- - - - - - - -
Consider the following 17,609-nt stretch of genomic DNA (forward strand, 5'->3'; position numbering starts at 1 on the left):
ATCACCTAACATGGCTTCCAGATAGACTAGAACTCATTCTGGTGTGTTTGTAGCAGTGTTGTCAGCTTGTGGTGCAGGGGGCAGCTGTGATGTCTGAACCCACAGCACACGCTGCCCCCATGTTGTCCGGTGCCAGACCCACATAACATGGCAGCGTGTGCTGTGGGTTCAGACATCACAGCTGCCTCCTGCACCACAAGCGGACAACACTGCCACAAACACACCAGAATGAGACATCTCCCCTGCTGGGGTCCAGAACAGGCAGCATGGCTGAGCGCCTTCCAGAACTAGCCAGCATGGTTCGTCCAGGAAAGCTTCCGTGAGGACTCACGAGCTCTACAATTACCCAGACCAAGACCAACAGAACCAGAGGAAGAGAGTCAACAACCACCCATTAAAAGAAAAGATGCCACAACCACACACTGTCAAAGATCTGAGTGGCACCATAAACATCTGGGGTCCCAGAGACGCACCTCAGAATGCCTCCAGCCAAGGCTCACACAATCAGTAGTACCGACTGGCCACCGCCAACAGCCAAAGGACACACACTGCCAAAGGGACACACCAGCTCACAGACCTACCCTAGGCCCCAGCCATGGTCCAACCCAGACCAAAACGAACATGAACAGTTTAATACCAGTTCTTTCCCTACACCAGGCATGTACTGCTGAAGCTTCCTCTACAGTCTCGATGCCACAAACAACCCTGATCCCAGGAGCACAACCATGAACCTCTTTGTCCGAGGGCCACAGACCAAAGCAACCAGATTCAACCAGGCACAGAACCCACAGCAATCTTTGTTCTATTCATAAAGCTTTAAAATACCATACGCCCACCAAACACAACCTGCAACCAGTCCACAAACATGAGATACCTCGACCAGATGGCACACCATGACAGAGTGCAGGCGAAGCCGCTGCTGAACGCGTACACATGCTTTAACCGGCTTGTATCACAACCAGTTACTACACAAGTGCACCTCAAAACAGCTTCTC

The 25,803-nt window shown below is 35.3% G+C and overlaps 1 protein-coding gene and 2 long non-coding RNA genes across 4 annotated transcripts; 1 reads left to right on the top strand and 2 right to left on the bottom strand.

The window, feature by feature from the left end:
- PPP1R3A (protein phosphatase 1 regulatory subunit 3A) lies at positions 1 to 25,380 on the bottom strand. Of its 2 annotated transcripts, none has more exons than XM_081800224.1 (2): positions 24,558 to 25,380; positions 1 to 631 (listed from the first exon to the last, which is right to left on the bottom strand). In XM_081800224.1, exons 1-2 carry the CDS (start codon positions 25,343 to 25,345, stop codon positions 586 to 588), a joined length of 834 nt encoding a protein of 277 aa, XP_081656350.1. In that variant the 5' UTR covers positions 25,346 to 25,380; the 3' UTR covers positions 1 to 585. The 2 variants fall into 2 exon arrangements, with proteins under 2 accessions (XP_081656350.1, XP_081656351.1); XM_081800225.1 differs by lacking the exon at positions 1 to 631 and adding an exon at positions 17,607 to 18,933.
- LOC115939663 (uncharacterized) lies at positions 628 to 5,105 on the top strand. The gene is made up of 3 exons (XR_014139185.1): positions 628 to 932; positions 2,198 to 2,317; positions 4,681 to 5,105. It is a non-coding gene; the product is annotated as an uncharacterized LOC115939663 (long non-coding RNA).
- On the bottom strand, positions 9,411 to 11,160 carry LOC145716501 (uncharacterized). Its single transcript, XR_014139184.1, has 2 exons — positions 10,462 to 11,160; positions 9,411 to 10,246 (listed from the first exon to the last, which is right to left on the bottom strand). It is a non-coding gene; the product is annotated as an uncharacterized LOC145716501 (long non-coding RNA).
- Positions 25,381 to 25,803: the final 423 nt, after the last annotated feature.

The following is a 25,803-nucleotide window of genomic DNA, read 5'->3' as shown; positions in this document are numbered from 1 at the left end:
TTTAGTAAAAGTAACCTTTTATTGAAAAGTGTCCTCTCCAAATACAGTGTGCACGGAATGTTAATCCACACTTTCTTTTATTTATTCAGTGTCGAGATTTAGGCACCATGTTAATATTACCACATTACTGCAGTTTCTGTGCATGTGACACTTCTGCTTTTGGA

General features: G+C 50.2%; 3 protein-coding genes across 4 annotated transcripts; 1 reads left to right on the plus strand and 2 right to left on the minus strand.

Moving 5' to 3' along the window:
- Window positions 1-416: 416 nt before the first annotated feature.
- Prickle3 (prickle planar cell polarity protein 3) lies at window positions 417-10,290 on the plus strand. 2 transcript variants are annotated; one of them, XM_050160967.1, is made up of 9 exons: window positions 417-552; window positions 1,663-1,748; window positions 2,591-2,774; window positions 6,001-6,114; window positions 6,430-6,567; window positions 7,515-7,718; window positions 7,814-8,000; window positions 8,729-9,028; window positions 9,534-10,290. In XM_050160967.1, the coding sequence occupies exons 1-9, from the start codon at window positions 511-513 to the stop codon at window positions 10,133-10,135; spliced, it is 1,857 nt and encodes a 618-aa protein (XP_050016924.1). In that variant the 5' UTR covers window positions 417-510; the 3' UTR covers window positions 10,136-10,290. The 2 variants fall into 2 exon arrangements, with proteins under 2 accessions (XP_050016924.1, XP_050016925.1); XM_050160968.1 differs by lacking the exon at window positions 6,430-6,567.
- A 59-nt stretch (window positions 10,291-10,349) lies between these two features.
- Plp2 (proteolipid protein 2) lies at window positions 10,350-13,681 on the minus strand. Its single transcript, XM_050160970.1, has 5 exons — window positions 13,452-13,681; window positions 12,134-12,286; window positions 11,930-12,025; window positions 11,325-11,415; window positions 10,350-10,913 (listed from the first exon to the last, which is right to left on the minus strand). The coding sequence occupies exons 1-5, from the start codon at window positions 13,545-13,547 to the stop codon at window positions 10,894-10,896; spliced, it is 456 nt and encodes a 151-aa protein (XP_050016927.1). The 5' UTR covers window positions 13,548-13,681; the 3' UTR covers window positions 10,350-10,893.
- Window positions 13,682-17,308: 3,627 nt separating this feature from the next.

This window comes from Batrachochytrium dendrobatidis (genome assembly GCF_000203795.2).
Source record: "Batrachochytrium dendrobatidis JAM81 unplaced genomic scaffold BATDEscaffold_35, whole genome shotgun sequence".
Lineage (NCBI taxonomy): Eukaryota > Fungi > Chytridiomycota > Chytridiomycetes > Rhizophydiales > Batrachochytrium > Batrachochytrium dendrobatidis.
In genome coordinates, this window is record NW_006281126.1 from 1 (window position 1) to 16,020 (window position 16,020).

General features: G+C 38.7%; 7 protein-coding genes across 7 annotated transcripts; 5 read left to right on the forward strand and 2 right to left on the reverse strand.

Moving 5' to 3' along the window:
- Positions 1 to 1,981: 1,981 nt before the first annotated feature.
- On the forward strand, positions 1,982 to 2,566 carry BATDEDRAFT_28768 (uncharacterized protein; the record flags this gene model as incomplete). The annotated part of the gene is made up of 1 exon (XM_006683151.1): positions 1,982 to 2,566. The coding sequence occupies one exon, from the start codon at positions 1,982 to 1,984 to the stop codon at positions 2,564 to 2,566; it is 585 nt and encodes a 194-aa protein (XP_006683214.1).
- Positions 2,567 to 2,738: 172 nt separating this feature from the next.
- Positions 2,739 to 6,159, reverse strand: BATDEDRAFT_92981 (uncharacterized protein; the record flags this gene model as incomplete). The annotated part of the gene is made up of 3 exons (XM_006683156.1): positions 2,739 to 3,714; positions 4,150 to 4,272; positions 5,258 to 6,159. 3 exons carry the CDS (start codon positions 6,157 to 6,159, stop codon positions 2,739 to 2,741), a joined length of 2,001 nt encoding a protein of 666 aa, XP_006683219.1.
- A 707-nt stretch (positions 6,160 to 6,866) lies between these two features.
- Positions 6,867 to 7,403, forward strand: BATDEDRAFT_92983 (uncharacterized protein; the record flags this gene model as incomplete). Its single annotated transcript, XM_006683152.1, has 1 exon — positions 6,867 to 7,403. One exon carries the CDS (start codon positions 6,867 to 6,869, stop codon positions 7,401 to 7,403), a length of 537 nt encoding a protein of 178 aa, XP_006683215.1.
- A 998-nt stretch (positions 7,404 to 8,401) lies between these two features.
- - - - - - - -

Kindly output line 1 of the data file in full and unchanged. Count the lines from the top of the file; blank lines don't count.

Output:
Consider the following 17,609-nt stretch of genomic DNA (forward strand, 5'->3'; position numbering starts at 1 on the left):